top of page

place.community Group

Public·70 members

Ultrasonography In Dentomaxillofacial Diagnostics



The book examines the relationship between clinical features, diagnosis, and choice of minimally invasive technique for a range of dentomaxillofacial disorders and provides information on post-treatment therapy. Accurate interpretation of indications for treatment is the cornerstone of success in medicine, and as such, the book explains how the selection of imaging technique is closely linked to clinical and diagnostic aspects and how recognition of this relationship forms the foundation for optimal outcomes. In addition to examining the various modalities, the book highlights the role of the latest USG imaging techniques. Further, it discusses in detail the pathology, treatment, and prognosis of common and rare diseases, as well as congenital/developmental malformations in the dentomaxillofacial, an area that is often underestimated and largely ignored by dentists.




Ultrasonography in Dentomaxillofacial Diagnostics


Download File: https://www.google.com/url?q=https%3A%2F%2Furluso.com%2F2udnwq&sa=D&sntz=1&usg=AOvVaw1YW-IE25a6WDtT2rIqWQxm



This systematic review assessed the diagnostic value of ultrasonography in maxillofacial fractures. A computerized literature search of MEDLINE, PubMed and GoogleMed databases was conducted for publications on diagnostic ultrasound and maxillofacial fractures in English. Search phrases were 'maxillofacial fractures' or 'midfacial fractures' or 'zygomatic complex fractures' or 'nasal bone fractures' or 'orbital fractures' or 'mandibular fractures' combined with 'ultrasound' or 'ultrasonography'. The Boolean operator 'AND' was used to narrow the searches. 17 articles published between 1992 and 2009 were reviewed: two on midfacial fractures, nine on orbital fractures, three on nasal fractures, and two on mandibular fractures. One article described case series of ultrasonographic diagnosis of mandibular and midfacial fractures. The sensitivity and specificity of ultrasound in detecting orbital fractures were 56-100% and 85-100%, respectively, whilst that of nasal fractures were 90-100% and 98-100%, respectively. Sensitivity and specificity of ultrasonography in detecting zygomatic fractures were >90%. For mandibular fractures, the sensitivity and specificity was 66-100% and 52-100%, respectively. Much evidence justifies the use of diagnostic ultrasonography in maxillofacial fractures, especially fractures involving the nasal bone, orbital walls, anterior maxillary wall and zygomatic complex. The sensitivity and specificity of ultrasonography is generally comparable with CT.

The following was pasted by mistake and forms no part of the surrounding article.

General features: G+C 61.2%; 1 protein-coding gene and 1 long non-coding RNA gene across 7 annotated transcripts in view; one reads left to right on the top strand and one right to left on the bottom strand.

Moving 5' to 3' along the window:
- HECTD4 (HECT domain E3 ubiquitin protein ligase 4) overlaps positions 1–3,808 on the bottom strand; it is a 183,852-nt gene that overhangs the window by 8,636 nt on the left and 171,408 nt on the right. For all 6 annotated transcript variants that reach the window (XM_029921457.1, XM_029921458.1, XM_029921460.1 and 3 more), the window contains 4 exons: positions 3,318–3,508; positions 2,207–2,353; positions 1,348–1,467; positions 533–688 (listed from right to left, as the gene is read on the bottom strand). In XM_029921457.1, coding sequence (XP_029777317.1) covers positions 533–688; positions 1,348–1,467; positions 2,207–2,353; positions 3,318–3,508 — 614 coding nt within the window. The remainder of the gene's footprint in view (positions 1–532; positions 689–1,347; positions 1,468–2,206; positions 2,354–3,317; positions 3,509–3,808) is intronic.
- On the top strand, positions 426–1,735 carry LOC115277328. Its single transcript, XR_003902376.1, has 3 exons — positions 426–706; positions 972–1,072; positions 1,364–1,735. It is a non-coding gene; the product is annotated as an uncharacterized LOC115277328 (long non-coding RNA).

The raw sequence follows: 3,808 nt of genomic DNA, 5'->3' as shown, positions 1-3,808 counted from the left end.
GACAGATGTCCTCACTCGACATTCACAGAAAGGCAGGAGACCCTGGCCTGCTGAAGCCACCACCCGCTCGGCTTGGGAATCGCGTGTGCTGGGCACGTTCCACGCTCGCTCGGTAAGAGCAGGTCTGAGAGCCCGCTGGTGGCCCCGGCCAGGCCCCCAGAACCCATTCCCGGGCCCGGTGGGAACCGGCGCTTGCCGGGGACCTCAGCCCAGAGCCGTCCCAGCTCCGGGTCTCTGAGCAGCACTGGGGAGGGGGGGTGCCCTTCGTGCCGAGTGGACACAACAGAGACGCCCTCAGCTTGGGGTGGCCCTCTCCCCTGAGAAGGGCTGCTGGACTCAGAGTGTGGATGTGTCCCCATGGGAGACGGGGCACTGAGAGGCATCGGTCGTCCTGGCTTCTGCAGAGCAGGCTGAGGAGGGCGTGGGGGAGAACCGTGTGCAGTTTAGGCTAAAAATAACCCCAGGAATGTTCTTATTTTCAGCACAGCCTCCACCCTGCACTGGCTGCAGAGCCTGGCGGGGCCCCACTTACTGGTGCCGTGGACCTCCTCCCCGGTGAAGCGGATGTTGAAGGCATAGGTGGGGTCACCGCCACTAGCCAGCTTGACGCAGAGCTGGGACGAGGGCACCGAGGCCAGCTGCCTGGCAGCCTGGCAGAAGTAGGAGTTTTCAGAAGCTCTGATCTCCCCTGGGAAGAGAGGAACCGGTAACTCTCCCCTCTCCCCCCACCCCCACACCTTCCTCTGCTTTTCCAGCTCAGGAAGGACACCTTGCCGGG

Use of ultrasonography (US) in dentomaxillofacial region became popular in recent years owing to increasing radiation dose concerns and economic limitations. It helps to visualize fine detail of the surface structure of the oral and maxillofacial tissues without ionizing radiation. In diagnostic ultrasound, high frequency sound waves are transmitted into the body by a transducer and echoes from tissue interface are detected and displayed on a screen. Sound waves are emitted via piezoelectric crystals from the ultrasound transducer. US technique can be used in dentomaxillofacial region for the examination of bone and superficial soft tissue, detection of major salivary gland lesions, temporomandibular joint imaging, assessment of fractures and vascular lesions, lymph node examination, measurement of the thickness of muscles and visualization of vessels of the neck. It has the potential to be used in the evaluation of periapical lesions and follow up of periapical bone healing. Also, it may be used for the evaluation of periodontal pocket depth and for the determination of gingival thickness before dental implantology.


Diagnostic value of ultrasonography in maxillofacial practice: A narrative review George Ewansiha1, Anas Ismail2, Mohammed Kabir Saleh2, Adeola Ladeji3, Babatunde Olamide Bamgbose4, Jun-ichi Asaumi5, Abdulmannan Yahya6 1 Department of Oral Diagnostic Sciences, Aminu Kano Teaching Hospital, Kano, Nigeria2 Department of Radiology, Faculty of Clinical Sciences, Bayero University Kano, Kano, Nigeria3 Department of Oral Pathology and Oral Medicine, Lagos State University College of Medicine, Ikeja, Lagos, Nigeria4 Department of Oral Diagnostic Sciences, Aminu Kano Teaching Hospital, Kano; Department of Oral Diagnostic Sciences, Faculty of Dentistry, Bayero University Kano, Kano; Department of Oral and Maxillofacial Radiology, Okayama University Graduate School of Medicine, Dentistry and Pharmaceutical Sciences, Okayama, Nigeria5 Department of Oral and Maxillofacial Radiology, Okayama University Graduate School of Medicine, Dentistry and Pharmaceutical Sciences, Okayama; Department of Oral Diagnosis and Dentomaxillofacial Radiology, Okayama University Hospital, Okayama, Nigeria6 Department of Child Dental Health, Bayero University/Aminu Kano Teaching Hospital, Kano, Nigeria Date of Submission04-Sep-2020Date of Decision07-Mar-2021Date of Acceptance20-Apr-2021Date of Web Publication10-Dec-2021